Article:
A001998


Bending a piece of wire of length n+1; walks of length n+1 on a tetrahedron; also nonbranched catafusenes with n+2 condensed hexagons.
(Formerly M1211 N0468)


16



1, 2, 4, 10, 25, 70, 196, 574, 1681, 5002, 14884, 44530, 133225, 399310, 1196836, 3589414, 10764961, 32291602, 96864964, 290585050, 871725625, 2615147350, 7845353476, 23535971854, 70607649841, 211822683802, 635467254244, 1906400965570, 5719200505225
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OFFSET

0,2


COMMENTS

The wire stays in the plane, there are n bends, each is R,L or O; turning the wire over does not count as a new figure.
Equivalently, walks of n+1 steps on a tetrahedron, visiting n+2 vertices, with n "corners"; the symmetry group is S4, reversing a walk does not count as different. Simply interpret R,L,O as instructions to turn R, turn L, or retrace the last step. Walks are not selfavoiding.
Also, it appears that a(n) gives the number of equivalence classes of ntuples of 0, 1 and 2, where two ntuples are equivalent if one can be obtained from the other by a sequence of operations R and C, where R denotes reversal and C denotes taking the 2's complement (C(x)=2x). This has been verified up to a(19)=290585050. Example: for n=3 there are ten equivalence classes {000, 222}, {001, 100, 122, 221}, {002, 022, 200, 220}, {010, 212}, {011, 110, 112, 211}, {012, 210}, {020, 202}, {021, 102, 120, 201}, {101, 121}, {111}, so a(3)=10.  John W. Layman, Oct 13 2009
There exists a bijection between chains of n+2 hexagons and the above described equivalence classes of ntuples of 0,1, and 2. Namely, for a given chain of n+2 hexagons we take the sequence of the numbers of vertices of degree 2 (0, 1, or 2) between the consecutive contact vertices on one side of the chain; switching to the other side we obtain the 2's complement of this sequence; reversing the order of the hexagons, we obtain the reverse sequence. The inverse mapping is straightforward. For example, to a linear chain of 7 hexagons there corresponds the 5tuple 11111.  Emeric Deutsch, Apr 22 2013


REFERENCES

A. T. Balaban, Enumeration of Cyclic Graphs, pp. 63105 of A. T. Balaban, ed., Chemical Applications of Graph Theory, Ac. Press, 1976; see p. 75.
A. T. Balaban and F. Harary, Chemical graphs V: enumeration and proposed nomenclature of benzenoid catacondensed polycyclic aromatic hydrocarbons, Tetrahedron 24 (1968), 25052516.
L. W. Beineke and R. E. Pippert, On the enumeration of planar trees of hexagons, Glasgow Math. J., 15 (1974), 131147.
S. J. Cyvin et al., Unbranched catacondensed polygonal systems containing hexagons and tetragons, Croatica Chem. Acta, 69 (1996), 757774.
S. J. Cyvin et al., Enumeration of treelike octagonal systems: catapolyoctagons, ACH Models in Chem. 134 (1997), 5570.
R. M. Foster, Solution to Problem E185, Amer. Math. Monthly, 44 (1937), 5051.
R. C. Read, The Enumeration of Acyclic Chemical Compounds, pp. 2561 of A. T. Balaban, ed., Chemical Applications of Graph Theory, Ac. Press, 1976. [I think this reference does not mention this sequence.  N. J. A. Sloane, Aug 10 2006]
N. J. A. Sloane, A Handbook of Integer Sequences, Academic Press, 1973 (includes this sequence).
N. J. A. Sloane and Simon Plouffe, The Encyclopedia of Integer Sequences, Academic Press, 1995 (includes this sequence).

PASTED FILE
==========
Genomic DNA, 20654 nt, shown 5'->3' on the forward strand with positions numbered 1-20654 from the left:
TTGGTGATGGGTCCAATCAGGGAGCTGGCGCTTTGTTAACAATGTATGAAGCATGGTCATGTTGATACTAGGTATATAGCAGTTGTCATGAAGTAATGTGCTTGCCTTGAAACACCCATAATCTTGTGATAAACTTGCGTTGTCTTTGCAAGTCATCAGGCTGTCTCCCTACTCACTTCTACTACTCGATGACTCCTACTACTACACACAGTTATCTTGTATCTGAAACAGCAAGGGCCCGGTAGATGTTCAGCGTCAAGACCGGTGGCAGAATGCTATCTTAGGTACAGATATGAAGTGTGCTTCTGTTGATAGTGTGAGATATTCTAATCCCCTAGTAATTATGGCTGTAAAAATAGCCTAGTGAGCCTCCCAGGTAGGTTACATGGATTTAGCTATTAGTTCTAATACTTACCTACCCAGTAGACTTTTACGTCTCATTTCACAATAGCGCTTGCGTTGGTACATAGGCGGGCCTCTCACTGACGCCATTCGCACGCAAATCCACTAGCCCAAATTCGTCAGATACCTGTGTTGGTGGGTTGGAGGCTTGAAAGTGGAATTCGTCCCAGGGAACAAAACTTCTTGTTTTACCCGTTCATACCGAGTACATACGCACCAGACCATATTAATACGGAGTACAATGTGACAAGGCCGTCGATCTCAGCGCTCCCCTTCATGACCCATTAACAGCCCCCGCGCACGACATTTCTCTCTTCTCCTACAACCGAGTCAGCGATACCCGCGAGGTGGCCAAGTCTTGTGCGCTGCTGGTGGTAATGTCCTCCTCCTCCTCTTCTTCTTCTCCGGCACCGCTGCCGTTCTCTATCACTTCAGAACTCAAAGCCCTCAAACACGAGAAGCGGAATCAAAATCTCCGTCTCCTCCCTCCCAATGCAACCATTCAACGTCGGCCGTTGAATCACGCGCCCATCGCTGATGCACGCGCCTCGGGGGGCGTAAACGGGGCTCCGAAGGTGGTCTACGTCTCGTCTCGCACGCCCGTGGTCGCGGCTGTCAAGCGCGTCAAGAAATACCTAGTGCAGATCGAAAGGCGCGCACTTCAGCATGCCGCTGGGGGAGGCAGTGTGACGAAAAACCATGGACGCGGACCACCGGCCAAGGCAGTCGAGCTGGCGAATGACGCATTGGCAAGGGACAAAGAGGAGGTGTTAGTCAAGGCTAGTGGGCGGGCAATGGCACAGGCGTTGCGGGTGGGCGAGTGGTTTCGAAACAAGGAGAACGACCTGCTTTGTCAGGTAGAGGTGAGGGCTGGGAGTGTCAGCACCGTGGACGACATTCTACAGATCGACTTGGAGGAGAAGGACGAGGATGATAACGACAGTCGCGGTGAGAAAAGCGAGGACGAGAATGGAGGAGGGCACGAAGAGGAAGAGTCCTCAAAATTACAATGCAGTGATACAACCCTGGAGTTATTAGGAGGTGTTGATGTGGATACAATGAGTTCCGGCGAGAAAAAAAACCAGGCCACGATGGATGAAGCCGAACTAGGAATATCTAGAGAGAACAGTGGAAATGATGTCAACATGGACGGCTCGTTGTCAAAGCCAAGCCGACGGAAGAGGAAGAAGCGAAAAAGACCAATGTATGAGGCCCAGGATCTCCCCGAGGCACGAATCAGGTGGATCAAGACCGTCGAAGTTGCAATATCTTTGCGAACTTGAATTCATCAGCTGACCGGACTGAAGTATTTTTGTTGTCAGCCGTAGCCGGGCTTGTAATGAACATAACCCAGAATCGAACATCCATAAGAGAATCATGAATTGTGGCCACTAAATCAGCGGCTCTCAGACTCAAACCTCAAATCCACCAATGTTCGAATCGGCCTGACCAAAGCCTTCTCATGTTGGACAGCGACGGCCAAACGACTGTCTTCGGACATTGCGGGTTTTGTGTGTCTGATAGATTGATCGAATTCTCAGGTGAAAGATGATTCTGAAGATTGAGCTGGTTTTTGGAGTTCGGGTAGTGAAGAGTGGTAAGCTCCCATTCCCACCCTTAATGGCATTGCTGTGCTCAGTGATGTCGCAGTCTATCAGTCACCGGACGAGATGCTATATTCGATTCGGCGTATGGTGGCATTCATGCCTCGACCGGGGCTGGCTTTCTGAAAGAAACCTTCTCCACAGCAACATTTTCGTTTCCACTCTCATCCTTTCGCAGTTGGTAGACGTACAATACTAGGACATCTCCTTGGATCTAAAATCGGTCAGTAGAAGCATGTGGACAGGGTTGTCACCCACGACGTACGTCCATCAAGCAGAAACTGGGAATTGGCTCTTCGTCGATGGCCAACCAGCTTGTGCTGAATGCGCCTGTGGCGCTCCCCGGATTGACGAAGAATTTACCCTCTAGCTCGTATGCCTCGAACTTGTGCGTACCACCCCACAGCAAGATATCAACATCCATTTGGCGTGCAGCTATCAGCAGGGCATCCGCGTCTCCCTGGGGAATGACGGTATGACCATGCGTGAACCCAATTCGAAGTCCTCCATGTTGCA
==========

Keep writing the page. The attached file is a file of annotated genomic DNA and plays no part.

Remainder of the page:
Gy. Tasi and F. Mizukami, Quantum algebraiccombinatoric study of the conformational properties of nalkanes, J. Math. Chemistry, 25, 1999, 5564 (see p. 60).


LINKS

Indranil Ghosh, Table of n, a(n) for n = 0..2092 (terms 0..500 from T. D. Noe)
L. W. Beineke and R. E. Pippert, On the enumeration of planar trees of hexagons, Glasgow Math. J., 15 (1974), 131147. Annotated scanned copy]
L. W. Beineke and R. E. Pippert, On the enumeration of planar trees of hexagons, Glasgow Math. J., 15 (1974), 131147. Annotated scanned copy]
R. M. Foster, Solution to Problem E185, Amer. Math. Monthly, 44 (1937), 5051. [Annotated scanned copy]
Simon Plouffe, Approximations de séries génératrices et quelques conjectures, Dissertation, Université du Québec
Simon Plouffe, 1031 Generating Functions and Conjectures, Université du Québec à Montréal, 1992.
Index entries for sequences obtained by enumerating foldings
Index entries for linear recurrences with constant coefficients, signature (4,0,12,9).


FORMULA

a(n) = if n mod 2 = 0 then ((3^((n2)/2)+1)/2)^2 else 3^((n3)/2)+(1/4)*(3^(n2)+1).
G.f.: (12*x4*x^2+6*x^3) / ((1x)*(13*x)*(13*x^2)).  Corrected by Colin Barker, May 15 2016
a(0)=1, a(1)=2, a(2)=4, a(3)=10, a(n)=4*a(n1)12*a(n3)+9*a(n4).  Harvey P. Dale, Apr 10 2013
a(n) = (1+3^n+3^(1/2*(1+n))*(22*(1)^n+sqrt(3)+(1)^n*sqrt(3)))/4.  Colin Barker, May 15 2016
E.g.f.: (2*sqrt(3)*sinh(sqrt(3)*x) + 3*exp(2*x)*cosh(x) + 3*cosh(sqrt(3)*x))/6.  Ilya Gutkovskiy, May 15 2016


EXAMPLE

There are 2 ways to bend a piece of wire of length 2 (bend it or not).


MAPLE

A001998 := proc(n) if n = 0 then 1 elif n mod 2 = 1 then (1/4)*(3^n+4*3^((n1)/2)+1) else (1/4)*(3^n+2*3^(n/2)+1); fi; end;
A001998:=(1+3*z+2*z**28*z**3+3*z**4)/(z1)/(3*z1)/(3*z**21); # conjectured by Simon Plouffe in his 1992 dissertation; gives sequence with an extra leading 1


MATHEMATICA

a[n_?OddQ] := (1/4)*(3^n + 4*3^((n  1)/2) + 1); a[n_?EvenQ] := (1/4)*(3^n + 2*3^(n/2) + 1); Table[a[n], {n, 0, 27}] (* JeanFrançois Alcover, Jan 25 2013, from formula *)
LinearRecurrence[{4, 0, 12, 9}, {1, 2, 4, 10}, 30] (* Harvey P. Dale, Apr 10 2013 *)


PROG

(PARI) Vec((12*x4*x^2+6*x^3)/((1x)*(13*x)*(13*x^2)) + O(x^50)) \\ Colin Barker, May 15 2016


CROSSREFS

Cf. A036359, A002216, A005963, A000228, A001997, A001444, A038766.
Sequence in context: A027432 A032128 A052829 * A005817 A148093 A206289
Adjacent sequences: A001995 A001996 A001997 * A001999 A002000 A002001


KEYWORD

nonn,nice,easy


AUTHOR

N. J. A. Sloane


EXTENSIONS

Offset and Maple code corrected by Colin Mallows, Nov 12 1999


STATUS

approved